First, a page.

I know this has been addressed prior on these boards, but not recently.
My physician is VERY into wellness and prevention. I went in for a check-up 2 months ago and said I would like to lose about 30 pounds. Without sugar-coating his words, he said, "You need to lose 20. Concentrate on that right now. Your waist is over 34", you have a significant family history of major health problems and honestly? you are a ticking time bomb."
I was not obese at that point (BMI=28) but I was getting close! My family (siblings, parents, grandparents) are all overweight, some are obese. But I hear, "What? Why are YOU dieting? You are not fat. Who told you that?"
My thought is, "Why wait until AFTER I become a diabetic, have a heart-attack or a stroke? I need to change.
Bottom line? What do you say at family dinners, picnics and BBQ's? I really understand my parents feel they are expressing how much they love us with all of the food. (typical mid-western fare without a non-fried veggie or fruit outside of a sugar/fat-laden dessert) I often hear, "This food was good enough while you were growing up."
How do YOU explain to friends and family that we are learning more everyday about how a diet of soda, chips, etc. is just plain unhealthy?
How do you bring healthier dishes to family dinners without insulting people?
I feel I cannot possibly be the only person who deals with this? I love my family dearly but I am sad that they seem unwilling to be educated on better food choices.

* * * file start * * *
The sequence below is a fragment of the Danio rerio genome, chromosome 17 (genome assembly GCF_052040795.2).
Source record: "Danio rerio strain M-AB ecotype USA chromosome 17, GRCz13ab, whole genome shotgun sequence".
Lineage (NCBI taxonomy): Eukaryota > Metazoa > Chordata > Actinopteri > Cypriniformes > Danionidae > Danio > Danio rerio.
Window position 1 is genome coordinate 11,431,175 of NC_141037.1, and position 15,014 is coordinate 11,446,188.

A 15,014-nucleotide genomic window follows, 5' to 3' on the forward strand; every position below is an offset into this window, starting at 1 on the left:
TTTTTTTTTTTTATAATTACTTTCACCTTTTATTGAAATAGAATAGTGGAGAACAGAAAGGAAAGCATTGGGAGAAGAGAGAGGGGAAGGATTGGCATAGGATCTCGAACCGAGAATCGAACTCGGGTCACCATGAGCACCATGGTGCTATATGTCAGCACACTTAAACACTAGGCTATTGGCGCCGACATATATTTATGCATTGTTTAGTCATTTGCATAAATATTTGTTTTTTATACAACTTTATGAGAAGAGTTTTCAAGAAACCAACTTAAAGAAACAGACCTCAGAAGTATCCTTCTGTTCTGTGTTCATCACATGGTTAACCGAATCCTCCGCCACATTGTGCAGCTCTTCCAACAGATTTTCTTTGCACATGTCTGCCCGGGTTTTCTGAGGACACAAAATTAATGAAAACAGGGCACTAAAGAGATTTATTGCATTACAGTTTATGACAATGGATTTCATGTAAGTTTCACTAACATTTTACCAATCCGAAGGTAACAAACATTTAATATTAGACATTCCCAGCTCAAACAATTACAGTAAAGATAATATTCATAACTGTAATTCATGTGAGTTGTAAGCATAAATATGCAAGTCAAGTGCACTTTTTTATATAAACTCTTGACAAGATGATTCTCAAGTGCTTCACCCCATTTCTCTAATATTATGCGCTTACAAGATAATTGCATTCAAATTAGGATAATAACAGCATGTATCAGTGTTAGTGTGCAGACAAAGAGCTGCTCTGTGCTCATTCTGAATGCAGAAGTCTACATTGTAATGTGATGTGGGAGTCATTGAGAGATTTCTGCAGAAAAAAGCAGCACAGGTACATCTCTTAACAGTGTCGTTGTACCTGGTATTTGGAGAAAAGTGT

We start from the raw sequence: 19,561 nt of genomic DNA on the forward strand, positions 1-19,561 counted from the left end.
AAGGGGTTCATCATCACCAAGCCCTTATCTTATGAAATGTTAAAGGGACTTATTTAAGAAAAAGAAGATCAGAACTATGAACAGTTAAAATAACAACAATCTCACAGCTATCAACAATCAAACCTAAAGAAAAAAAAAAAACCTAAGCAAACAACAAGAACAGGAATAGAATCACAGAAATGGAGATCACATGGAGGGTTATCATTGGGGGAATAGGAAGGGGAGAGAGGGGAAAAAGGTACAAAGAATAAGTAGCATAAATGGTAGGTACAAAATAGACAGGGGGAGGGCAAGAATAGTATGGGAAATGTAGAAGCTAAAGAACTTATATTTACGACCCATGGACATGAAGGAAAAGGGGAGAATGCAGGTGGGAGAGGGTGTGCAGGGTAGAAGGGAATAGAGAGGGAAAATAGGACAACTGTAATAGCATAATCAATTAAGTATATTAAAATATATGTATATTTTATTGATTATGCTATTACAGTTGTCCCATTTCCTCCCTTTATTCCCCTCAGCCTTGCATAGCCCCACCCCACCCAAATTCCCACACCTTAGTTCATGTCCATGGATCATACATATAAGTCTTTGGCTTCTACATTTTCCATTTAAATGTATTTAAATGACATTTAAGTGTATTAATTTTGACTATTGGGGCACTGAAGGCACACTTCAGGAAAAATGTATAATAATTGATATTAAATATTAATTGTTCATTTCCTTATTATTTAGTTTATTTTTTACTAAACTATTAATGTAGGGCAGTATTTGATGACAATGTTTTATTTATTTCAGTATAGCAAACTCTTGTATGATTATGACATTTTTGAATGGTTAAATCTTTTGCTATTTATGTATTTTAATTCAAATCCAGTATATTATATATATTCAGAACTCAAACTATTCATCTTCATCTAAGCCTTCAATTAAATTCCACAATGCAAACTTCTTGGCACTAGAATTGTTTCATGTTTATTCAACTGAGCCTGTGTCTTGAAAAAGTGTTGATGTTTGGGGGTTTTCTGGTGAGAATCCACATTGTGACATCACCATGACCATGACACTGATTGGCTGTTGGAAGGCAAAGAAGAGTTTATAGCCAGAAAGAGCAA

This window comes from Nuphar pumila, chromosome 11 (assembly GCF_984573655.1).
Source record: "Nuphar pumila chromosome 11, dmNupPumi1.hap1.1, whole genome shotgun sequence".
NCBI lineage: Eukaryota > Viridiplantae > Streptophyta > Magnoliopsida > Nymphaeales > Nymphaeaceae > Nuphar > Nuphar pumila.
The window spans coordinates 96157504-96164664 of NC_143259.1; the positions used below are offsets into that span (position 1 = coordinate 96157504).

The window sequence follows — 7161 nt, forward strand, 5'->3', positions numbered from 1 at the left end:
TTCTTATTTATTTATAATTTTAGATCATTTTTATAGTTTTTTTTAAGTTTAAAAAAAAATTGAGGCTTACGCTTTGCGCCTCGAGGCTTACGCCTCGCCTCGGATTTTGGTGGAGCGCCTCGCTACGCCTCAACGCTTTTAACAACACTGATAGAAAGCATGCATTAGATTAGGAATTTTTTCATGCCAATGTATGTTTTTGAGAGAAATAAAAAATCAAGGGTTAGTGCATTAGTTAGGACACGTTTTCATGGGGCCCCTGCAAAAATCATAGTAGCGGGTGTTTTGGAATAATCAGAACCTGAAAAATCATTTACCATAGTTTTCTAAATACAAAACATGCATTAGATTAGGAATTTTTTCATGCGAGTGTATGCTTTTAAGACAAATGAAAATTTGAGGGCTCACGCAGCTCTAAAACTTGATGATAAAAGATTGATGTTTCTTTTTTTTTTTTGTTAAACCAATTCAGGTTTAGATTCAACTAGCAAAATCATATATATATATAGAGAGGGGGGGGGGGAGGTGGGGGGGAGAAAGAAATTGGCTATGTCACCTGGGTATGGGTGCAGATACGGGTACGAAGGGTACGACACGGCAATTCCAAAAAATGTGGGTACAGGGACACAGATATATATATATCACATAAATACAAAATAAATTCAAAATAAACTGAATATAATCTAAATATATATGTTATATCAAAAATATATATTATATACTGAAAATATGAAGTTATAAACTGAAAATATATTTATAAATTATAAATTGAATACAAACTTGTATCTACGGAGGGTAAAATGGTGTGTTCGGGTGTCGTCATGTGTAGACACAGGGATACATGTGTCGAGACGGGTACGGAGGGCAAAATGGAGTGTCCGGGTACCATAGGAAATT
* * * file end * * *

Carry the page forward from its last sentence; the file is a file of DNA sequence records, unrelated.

They sound very loving and your happiness with your own healthy ways will be good for them to see. Beacause they want you to be happy and because they are on their own journeys and we all need to see people doing well to motivate us to do the right things.
You are not serving them by joining them!
Good for you, Gina! It's great that you are interested in improving your health and planning for a healthy future. I agree with the previous poster, there is nothing that you can do about your family. They will probably feel free to make comments as long as they see that their comments have some impact on you. I think the best approach is to fly under the radar so to speak and not talk about what you are eating - call it healthy avoidance. When they ask you to indulge, you can tell them that you have already had some and it was delicious. When you bring something healthy to the gathering, you can tell them that you are experimenting with new recipes and cooking techniques. When they tell you that you are not overweight and you don't need to lose, you can smile and thank them and tell them that you love them too.
The hardest thing to deal with is a lack of familial support. There are a lot of articles that talk about how success in changing eating habits relies to some extent on the support of the people around you. Since you don't have that right now you are going to have to go it alone and buck the opposition (until they get tired of the subject) or surround yourself with some supportive friends.
You can always come here!!